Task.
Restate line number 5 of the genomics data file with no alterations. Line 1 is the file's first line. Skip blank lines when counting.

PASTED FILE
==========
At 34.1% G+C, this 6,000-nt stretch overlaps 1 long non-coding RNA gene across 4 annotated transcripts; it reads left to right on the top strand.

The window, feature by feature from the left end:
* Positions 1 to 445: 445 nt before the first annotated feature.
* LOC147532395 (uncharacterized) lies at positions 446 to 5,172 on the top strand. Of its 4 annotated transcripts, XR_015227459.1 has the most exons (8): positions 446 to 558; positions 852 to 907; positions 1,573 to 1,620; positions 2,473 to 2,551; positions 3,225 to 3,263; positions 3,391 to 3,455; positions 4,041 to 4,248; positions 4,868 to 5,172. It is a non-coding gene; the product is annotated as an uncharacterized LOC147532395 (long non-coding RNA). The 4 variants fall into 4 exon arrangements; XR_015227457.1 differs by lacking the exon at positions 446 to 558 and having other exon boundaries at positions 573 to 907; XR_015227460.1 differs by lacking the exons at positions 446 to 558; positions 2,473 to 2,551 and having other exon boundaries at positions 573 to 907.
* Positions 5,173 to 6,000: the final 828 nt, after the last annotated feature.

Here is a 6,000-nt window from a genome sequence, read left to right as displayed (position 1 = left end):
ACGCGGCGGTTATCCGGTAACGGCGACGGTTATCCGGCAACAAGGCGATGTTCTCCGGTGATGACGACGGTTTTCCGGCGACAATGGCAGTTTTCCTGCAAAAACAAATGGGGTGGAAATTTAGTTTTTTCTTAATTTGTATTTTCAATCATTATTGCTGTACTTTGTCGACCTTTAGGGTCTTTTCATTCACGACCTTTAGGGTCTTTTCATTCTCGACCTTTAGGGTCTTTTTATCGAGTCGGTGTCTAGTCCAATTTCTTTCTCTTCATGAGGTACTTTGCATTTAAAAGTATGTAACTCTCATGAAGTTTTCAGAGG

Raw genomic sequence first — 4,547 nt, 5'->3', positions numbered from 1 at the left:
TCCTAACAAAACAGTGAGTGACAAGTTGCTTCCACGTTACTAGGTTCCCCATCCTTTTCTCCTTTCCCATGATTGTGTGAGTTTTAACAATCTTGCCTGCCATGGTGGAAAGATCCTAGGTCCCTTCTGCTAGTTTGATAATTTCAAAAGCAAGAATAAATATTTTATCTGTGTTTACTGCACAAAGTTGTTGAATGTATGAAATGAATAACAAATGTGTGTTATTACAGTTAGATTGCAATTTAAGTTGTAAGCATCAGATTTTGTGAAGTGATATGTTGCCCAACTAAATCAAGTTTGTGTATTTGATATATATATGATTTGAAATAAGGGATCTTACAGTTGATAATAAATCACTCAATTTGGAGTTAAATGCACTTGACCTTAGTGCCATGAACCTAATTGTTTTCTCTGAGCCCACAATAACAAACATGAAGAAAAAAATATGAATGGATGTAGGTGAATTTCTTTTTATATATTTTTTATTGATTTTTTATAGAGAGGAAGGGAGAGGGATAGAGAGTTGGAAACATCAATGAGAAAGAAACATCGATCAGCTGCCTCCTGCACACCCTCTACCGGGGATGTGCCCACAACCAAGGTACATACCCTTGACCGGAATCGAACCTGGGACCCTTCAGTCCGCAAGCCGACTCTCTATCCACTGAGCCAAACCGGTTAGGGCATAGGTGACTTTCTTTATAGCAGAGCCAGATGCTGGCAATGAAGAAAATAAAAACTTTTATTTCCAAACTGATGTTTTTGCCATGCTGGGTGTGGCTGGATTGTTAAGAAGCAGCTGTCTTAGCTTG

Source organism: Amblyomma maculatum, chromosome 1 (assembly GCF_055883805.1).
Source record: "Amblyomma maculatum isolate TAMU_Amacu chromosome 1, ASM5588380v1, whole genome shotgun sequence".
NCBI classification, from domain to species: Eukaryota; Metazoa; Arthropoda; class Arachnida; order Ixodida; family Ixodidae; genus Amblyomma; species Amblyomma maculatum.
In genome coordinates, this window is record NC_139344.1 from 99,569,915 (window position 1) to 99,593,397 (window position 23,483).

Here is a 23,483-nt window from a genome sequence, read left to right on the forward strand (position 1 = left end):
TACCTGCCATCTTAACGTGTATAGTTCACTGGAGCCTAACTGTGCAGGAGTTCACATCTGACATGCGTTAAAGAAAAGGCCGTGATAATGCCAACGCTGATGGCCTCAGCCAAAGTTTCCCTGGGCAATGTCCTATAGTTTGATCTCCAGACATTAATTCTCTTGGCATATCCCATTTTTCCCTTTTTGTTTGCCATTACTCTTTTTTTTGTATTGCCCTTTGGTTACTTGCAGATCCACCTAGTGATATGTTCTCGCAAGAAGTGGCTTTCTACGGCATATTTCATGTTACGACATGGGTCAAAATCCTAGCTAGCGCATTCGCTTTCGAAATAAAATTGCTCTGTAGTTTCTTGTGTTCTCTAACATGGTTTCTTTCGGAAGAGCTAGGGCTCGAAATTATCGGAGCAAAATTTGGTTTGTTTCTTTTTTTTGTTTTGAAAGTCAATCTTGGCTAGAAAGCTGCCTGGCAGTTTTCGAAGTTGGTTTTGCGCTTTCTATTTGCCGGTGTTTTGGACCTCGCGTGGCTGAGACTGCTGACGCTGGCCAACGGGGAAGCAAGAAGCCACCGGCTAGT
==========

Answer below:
* Positions 5,173 to 6,000: the final 828 nt, after the last annotated feature.